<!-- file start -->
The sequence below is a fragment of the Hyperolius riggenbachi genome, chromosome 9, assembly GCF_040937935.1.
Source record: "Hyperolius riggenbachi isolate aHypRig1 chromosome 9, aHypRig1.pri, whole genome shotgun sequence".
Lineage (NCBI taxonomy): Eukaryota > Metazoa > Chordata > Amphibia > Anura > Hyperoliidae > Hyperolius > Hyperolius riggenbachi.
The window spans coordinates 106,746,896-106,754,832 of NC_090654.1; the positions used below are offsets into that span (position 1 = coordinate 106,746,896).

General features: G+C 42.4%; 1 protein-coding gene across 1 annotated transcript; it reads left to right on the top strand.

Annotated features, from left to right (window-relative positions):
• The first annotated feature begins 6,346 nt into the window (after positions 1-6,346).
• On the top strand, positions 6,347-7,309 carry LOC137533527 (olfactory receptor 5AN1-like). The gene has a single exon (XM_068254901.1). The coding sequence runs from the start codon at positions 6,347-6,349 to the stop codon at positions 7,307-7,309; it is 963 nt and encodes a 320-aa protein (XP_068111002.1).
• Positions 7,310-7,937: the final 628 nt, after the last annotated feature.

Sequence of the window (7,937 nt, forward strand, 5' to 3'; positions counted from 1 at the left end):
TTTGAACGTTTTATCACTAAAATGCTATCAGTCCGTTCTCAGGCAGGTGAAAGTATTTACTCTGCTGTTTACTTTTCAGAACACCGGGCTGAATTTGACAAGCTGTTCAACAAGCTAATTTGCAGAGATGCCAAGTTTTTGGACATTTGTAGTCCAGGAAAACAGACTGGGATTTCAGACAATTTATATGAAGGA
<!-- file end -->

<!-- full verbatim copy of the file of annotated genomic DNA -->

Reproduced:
The sequence below is a fragment of the Hyperolius riggenbachi genome, chromosome 9, assembly GCF_040937935.1.
Source record: "Hyperolius riggenbachi isolate aHypRig1 chromosome 9, aHypRig1.pri, whole genome shotgun sequence".
Lineage (NCBI taxonomy): Eukaryota > Metazoa > Chordata > Amphibia > Anura > Hyperoliidae > Hyperolius > Hyperolius riggenbachi.
The window spans coordinates 106,746,896-106,754,832 of NC_090654.1; the positions used below are offsets into that span (position 1 = coordinate 106,746,896).

General features: G+C 42.4%; 1 protein-coding gene across 1 annotated transcript; it reads left to right on the top strand.

Annotated features, from left to right (window-relative positions):
• The first annotated feature begins 6,346 nt into the window (after positions 1-6,346).
• On the top strand, positions 6,347-7,309 carry LOC137533527 (olfactory receptor 5AN1-like). The gene has a single exon (XM_068254901.1). The coding sequence runs from the start codon at positions 6,347-6,349 to the stop codon at positions 7,307-7,309; it is 963 nt and encodes a 320-aa protein (XP_068111002.1).
• Positions 7,310-7,937: the final 628 nt, after the last annotated feature.

Sequence of the window (7,937 nt, forward strand, 5' to 3'; positions counted from 1 at the left end):
TTTGAACGTTTTATCACTAAAATGCTATCAGTCCGTTCTCAGGCAGGTGAAAGTATTTACTCTGCTGTTTACTTTTCAGAACACCGGGCTGAATTTGACAAGCTGTTCAACAAGCTAATTTGCAGAGATGCCAAGTTTTTGGACATTTGTAGTCCAGGAAAACAGACTGGGATTTCAGACAATTTATATGAAGGA